Wild Wednesday – Spring Chickens

Brrrr!  It’s the depths of winter.  We haven’t had snow yet in Seattle, but we have had cold, fog, and the ever-present rain.  My garden is sleeping, buried in a warm bed of straw.  It’s dark, cold and wet.

But it won’t be for long.  I’m already planning which seeds I’ll be starting early indoors; grapes, peas and beans.  Maybe more, with me, you never know.  I know what I’m not planning for this year…baby chickens.  The flock Hub and I raised last year are laying beautifully.  They’re coming up on their 1-year birthday.  It’s hard to believe in just a few short months they went from this:

We are chicks with 'tude!
We are chicks with ‘tude!


To this:

She's so well behaved.
She’s so well behaved.


To all grown up and laying delicious eggs:


Brahma Mama
Brahma Mama

Isn’t she gorgeous?  You want chickens now, don’t you?  Have you always had a secret desire to be an urban chicken farmer?  Do you realize the benefits of raising your own food, even if it’s only in small quantities?  If so, now is the time to start planning for your new flock, and I’m here to help.

Before you go any farther, check with your local government, and familiarize yourself with the city codes concerning livestock.  In Seattle, they recently upped the number of chickens you can have in the city from three to eight.  Lucky me, I’m in an unincorporated zone where the only requirements are minimum square footage per animal.  It’s also a good idea to have a friendly chat with your neighbors about your chicken plans.  Usually, free eggs help ease any concerns, and you’ll likely have plenty to share.

How many chickens should you have?

Chickens are flock birds, so just one is not a good idea.  She’ll be lonely, she may make extra noise trying to find friends.  Two are okay, but they’ll constantly be vying for top bird status in the pecking order, and that can get noisy, not to mention uncomfortable for the birds.  It’s best to have a minimum of three hens so they can keep each other company.

This time of the year is perfect to plan what size flock you want, where you want their coop, and what breed of chicken you want.  You can check out these earlier posts on some basics of chicken coops and care, and the breeds I have right now.

What breed should you have?

I can hear you asking; you mean there are different breeds of chickens?  There are actually hundreds of chicken breeds!  Check out the wiki list for an overview.  But which breeds are going to best for you, a new chicken farmer?  Here are some suggestions for your consideration; these breeds are generally easy-going, hardy, and readily available.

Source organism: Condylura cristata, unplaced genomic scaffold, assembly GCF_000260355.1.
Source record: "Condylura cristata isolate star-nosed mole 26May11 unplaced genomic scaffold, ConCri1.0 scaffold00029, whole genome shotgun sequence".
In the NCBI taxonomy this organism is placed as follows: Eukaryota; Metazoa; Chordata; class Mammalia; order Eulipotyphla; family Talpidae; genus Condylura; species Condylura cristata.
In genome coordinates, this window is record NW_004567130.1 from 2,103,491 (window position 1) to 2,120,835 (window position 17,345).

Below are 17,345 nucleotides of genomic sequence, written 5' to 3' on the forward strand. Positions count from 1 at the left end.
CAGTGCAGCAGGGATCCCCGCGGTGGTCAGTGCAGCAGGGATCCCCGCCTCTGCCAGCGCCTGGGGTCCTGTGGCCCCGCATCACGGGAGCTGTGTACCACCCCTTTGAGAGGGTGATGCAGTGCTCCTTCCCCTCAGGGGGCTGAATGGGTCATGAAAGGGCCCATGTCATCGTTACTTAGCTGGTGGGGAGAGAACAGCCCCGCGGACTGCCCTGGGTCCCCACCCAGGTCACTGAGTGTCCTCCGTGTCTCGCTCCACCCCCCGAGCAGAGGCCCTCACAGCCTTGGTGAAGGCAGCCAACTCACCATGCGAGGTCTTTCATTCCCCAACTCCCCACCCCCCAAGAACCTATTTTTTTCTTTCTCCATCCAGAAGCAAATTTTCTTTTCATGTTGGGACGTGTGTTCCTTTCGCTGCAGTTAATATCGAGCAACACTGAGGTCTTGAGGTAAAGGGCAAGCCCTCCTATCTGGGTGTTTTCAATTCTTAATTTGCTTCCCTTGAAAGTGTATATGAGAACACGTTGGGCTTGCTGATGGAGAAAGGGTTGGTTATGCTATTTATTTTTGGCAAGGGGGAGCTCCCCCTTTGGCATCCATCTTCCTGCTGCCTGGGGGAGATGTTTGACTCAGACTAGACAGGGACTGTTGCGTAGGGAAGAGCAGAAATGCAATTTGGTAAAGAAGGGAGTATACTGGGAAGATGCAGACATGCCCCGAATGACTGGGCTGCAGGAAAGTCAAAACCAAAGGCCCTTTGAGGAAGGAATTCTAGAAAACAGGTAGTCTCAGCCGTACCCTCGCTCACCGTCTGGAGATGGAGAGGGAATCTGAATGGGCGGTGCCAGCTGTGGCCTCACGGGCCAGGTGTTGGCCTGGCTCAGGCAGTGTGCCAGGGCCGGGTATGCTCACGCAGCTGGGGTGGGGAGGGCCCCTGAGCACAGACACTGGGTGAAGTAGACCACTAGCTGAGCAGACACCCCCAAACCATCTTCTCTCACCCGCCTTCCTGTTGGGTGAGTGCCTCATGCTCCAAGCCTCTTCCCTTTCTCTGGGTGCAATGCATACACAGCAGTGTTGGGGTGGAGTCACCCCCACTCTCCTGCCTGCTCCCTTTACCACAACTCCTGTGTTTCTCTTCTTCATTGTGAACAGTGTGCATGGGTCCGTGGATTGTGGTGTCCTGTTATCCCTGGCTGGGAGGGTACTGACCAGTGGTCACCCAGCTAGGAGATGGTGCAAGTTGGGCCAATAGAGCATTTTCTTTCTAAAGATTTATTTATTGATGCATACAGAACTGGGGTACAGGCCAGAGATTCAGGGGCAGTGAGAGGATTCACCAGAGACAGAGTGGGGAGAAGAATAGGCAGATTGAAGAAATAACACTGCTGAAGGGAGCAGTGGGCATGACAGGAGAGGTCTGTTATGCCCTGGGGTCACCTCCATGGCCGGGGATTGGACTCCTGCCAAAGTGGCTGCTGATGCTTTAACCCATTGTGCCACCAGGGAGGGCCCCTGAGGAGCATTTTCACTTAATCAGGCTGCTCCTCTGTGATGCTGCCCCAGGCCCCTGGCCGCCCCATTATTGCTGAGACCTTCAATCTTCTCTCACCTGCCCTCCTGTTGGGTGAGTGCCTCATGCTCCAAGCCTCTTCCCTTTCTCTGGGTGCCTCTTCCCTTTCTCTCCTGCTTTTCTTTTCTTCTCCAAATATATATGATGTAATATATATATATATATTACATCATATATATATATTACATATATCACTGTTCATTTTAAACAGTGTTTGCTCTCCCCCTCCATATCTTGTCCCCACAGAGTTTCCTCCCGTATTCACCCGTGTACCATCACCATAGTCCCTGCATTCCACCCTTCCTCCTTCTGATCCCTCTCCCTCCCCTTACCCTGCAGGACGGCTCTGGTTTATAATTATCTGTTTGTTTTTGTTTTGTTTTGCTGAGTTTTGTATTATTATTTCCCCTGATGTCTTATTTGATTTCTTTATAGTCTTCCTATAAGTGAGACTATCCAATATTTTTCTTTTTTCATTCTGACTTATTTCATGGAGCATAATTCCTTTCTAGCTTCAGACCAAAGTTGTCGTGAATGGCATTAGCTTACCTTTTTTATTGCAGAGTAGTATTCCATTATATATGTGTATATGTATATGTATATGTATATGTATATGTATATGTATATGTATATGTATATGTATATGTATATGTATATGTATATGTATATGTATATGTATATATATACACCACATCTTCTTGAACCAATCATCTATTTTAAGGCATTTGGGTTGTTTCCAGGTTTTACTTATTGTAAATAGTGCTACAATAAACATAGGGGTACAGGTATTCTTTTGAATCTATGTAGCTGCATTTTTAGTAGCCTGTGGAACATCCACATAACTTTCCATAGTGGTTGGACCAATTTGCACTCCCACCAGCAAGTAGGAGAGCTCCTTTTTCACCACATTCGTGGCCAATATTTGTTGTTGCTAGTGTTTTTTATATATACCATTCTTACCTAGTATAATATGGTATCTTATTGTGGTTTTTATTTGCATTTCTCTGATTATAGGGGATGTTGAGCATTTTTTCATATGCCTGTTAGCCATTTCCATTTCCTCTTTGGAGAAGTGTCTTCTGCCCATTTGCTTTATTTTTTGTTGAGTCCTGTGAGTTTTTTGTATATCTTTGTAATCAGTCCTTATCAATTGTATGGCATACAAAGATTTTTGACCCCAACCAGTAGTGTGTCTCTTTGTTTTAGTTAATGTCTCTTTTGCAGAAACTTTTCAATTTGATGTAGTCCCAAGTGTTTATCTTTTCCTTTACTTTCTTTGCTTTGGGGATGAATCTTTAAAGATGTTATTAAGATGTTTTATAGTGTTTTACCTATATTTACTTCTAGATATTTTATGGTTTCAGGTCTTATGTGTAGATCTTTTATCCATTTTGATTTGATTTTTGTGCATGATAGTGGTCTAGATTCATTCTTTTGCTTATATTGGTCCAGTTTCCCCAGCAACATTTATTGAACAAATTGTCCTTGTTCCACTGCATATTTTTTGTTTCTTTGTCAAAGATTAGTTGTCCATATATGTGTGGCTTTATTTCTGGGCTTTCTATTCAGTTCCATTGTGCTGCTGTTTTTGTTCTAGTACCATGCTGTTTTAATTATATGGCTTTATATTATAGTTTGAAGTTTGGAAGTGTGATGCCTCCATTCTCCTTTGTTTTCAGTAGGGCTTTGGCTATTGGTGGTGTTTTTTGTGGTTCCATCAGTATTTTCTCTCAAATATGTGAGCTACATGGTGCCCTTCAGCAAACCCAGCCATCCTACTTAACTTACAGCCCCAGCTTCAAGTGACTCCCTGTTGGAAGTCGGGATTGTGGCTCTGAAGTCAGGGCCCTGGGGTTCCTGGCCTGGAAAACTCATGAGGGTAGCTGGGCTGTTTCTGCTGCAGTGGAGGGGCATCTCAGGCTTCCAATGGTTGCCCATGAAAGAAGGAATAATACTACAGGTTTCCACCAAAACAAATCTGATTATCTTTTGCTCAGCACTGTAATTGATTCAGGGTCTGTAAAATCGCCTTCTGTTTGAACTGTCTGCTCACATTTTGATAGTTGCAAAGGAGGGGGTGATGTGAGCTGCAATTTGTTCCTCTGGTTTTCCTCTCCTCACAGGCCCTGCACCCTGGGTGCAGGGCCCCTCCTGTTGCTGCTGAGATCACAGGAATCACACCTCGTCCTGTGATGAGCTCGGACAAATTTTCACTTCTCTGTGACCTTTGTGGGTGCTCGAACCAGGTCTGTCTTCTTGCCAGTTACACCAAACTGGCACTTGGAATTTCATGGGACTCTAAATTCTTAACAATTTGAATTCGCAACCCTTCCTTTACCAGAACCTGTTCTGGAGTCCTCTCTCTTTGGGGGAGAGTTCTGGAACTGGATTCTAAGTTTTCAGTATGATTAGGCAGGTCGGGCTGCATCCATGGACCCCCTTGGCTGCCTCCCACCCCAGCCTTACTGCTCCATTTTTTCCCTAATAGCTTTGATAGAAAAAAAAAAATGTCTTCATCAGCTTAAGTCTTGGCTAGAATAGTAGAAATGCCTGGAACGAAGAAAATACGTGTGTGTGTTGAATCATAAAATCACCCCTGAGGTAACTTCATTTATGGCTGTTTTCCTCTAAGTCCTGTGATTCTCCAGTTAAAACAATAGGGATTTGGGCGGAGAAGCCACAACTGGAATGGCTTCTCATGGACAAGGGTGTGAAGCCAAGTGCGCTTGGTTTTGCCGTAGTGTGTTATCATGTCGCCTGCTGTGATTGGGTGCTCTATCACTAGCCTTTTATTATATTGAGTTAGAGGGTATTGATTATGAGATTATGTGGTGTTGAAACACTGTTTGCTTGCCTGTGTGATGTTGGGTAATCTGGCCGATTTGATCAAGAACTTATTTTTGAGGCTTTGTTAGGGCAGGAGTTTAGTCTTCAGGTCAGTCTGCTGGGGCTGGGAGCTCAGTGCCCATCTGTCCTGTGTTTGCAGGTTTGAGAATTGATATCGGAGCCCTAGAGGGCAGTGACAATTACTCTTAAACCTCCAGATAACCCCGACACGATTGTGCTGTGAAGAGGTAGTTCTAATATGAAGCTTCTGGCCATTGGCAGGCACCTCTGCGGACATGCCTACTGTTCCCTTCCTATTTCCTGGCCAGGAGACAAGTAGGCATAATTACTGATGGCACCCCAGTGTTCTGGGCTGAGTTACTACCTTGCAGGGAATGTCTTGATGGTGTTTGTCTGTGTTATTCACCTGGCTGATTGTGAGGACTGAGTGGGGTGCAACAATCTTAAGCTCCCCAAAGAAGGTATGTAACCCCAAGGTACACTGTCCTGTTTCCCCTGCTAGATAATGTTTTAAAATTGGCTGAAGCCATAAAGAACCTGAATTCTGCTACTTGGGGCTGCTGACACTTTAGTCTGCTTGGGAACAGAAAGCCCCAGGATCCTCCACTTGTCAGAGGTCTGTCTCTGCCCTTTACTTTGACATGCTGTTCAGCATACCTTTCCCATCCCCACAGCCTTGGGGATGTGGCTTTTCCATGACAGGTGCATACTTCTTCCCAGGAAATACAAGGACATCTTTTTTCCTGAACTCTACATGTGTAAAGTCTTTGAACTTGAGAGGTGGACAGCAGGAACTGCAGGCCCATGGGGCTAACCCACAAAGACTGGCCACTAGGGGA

Buff Orpington


Pretty gold ladies with mellow temperaments, often described as calm and friendly.  They are excellent egg producers, and lay light pinkish-brown eggs.  Buff Orps are heavy-bodied birds, that can tolerate colder climates.  They are considered dual purpose (eggs and meat) if you are inclined that way, but to be honest, egg-layers are tough and stringy after a year and take a lot of cooking.  Buff Orpingtons will likely be available at your local feed store (if they carry chicks) come spring.


Silver Laced Wyandotte
Silver Laced Wyandotte

Wyandottes come in a variety of color schemes; gold, silver, blue, to name a few.  Like the Buff Orpington, Wyandottes are heavy-bodied birds with an easy-going nature who are also very good egg producers.  You can expect about 4 brown eggs a week from one of these girls.  Wyandottes are hardy in cold weather.


Rhode Island Red

Rhode Island Red
Rhode Island Red

These birds do it all.  They are excellent egg-layers (some report 6 or 7 eggs a week), hardy in winter and heavy bodied.  They are even the state bird of Rhode Island!  Most report mild and friendly temperament in these birds, although my two girls were the dominant birds in my first flock and were on the bossy side.  That’s okay, every flock needs a leader!  For a first time owner, 3 or 4 Rhode Island Reds will provide you with more than enough eggs for you and your family.